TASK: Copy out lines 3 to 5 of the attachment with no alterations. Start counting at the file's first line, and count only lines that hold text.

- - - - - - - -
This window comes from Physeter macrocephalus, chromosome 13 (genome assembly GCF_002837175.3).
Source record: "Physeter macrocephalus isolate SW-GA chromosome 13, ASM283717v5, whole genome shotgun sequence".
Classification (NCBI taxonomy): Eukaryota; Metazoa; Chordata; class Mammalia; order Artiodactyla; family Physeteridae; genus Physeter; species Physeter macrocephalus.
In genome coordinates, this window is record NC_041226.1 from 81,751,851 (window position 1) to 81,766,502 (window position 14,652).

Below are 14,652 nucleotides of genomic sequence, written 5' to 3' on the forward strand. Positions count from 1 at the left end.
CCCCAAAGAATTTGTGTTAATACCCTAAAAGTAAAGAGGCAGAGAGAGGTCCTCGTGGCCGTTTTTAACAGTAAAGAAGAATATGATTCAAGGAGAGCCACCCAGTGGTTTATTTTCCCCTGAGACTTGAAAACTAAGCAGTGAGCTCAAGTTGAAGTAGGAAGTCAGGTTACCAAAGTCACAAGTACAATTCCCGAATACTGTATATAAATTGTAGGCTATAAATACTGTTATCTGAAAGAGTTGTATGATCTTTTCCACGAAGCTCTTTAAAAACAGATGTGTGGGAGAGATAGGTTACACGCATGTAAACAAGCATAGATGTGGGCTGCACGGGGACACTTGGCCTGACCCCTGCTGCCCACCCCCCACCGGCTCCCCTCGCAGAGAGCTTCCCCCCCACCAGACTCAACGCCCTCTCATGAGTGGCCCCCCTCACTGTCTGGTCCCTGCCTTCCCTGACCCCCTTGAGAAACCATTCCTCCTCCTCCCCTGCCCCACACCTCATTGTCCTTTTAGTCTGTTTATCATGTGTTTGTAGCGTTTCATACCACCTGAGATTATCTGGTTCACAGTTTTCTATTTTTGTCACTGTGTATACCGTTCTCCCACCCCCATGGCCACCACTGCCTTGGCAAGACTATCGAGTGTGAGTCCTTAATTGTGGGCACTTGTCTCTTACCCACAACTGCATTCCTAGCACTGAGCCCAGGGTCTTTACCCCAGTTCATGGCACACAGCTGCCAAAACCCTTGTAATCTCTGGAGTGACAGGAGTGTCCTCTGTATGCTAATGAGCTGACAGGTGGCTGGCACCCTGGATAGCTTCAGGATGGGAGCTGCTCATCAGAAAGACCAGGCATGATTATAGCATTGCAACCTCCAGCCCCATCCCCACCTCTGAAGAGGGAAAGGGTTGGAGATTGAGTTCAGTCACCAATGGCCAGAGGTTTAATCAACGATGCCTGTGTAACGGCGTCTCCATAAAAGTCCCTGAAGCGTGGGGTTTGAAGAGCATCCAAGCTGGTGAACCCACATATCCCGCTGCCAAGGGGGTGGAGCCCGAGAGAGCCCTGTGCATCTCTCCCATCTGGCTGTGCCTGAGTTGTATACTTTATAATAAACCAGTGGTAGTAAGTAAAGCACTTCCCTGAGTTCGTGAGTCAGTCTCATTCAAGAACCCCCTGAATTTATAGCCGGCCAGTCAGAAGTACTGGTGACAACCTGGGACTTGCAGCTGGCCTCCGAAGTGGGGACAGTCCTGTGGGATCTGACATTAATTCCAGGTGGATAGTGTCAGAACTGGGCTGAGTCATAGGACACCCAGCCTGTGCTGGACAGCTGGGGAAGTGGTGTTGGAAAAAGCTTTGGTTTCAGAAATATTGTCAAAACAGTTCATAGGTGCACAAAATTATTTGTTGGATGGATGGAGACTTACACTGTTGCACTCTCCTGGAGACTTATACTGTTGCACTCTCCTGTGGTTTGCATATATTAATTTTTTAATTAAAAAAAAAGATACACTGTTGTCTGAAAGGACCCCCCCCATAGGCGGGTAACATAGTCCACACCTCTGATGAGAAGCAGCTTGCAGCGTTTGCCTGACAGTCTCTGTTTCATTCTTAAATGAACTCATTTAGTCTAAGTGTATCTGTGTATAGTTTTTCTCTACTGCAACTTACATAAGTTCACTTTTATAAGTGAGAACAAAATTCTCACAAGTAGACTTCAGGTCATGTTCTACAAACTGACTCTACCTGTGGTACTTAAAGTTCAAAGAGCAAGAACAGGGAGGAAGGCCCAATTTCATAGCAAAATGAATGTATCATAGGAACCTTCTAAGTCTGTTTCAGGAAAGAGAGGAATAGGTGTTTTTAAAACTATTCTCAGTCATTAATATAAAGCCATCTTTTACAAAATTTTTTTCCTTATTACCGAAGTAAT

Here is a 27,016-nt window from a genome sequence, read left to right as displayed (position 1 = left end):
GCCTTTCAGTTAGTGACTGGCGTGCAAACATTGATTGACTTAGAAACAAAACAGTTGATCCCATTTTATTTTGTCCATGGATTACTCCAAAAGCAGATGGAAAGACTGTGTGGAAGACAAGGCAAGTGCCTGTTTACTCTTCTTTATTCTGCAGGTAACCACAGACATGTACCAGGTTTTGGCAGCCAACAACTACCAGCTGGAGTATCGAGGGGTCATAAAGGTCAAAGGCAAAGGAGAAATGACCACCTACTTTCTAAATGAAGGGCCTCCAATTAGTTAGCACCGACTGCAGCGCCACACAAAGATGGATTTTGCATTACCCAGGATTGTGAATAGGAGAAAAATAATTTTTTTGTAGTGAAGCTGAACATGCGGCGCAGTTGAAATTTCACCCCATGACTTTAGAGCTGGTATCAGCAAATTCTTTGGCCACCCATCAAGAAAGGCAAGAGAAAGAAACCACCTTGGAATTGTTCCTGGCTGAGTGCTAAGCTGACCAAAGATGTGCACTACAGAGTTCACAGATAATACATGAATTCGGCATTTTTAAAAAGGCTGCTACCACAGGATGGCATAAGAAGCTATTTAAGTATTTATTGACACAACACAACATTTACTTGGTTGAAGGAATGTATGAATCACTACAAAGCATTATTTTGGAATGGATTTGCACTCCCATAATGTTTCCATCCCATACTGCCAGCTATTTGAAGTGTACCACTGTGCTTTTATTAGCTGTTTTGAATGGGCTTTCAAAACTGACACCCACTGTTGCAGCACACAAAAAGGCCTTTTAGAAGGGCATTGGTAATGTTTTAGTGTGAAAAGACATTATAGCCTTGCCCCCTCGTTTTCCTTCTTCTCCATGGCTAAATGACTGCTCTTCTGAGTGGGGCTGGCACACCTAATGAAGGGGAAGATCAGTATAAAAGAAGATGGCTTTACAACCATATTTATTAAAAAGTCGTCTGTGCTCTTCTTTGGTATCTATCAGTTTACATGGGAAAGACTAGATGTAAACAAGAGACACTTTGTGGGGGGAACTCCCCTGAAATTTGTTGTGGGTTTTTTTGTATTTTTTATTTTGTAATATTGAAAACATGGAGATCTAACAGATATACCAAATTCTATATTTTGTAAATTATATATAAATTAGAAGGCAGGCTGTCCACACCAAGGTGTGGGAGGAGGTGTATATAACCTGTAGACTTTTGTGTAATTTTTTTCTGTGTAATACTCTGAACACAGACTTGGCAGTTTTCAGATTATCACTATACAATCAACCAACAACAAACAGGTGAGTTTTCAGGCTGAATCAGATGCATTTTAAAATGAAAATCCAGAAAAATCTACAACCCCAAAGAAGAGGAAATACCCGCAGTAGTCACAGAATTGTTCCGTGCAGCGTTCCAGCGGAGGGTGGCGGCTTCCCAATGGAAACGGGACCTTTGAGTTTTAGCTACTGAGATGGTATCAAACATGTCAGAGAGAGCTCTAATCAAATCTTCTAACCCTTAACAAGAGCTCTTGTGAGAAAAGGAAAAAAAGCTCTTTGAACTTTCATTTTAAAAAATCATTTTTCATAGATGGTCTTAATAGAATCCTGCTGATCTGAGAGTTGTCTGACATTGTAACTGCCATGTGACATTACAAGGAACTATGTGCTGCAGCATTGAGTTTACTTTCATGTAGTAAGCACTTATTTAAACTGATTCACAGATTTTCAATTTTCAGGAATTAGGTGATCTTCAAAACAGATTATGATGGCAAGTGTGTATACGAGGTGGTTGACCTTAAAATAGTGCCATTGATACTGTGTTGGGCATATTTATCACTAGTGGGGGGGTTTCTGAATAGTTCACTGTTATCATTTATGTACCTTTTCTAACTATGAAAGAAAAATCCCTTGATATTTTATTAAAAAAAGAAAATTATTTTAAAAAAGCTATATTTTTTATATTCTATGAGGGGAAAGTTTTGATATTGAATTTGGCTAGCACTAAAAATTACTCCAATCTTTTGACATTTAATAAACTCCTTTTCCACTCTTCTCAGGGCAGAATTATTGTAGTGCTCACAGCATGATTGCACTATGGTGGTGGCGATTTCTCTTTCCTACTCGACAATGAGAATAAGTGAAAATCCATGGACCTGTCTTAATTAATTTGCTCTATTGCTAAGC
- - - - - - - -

Classification (NCBI taxonomy): Eukaryota; Metazoa; Chordata; class Mammalia; order Artiodactyla; family Physeteridae; genus Physeter; species Physeter macrocephalus.
In genome coordinates, this window is record NC_041226.1 from 81,751,851 (window position 1) to 81,766,502 (window position 14,652).

Below are 14,652 nucleotides of genomic sequence, written 5' to 3' on the forward strand. Positions count from 1 at the left end.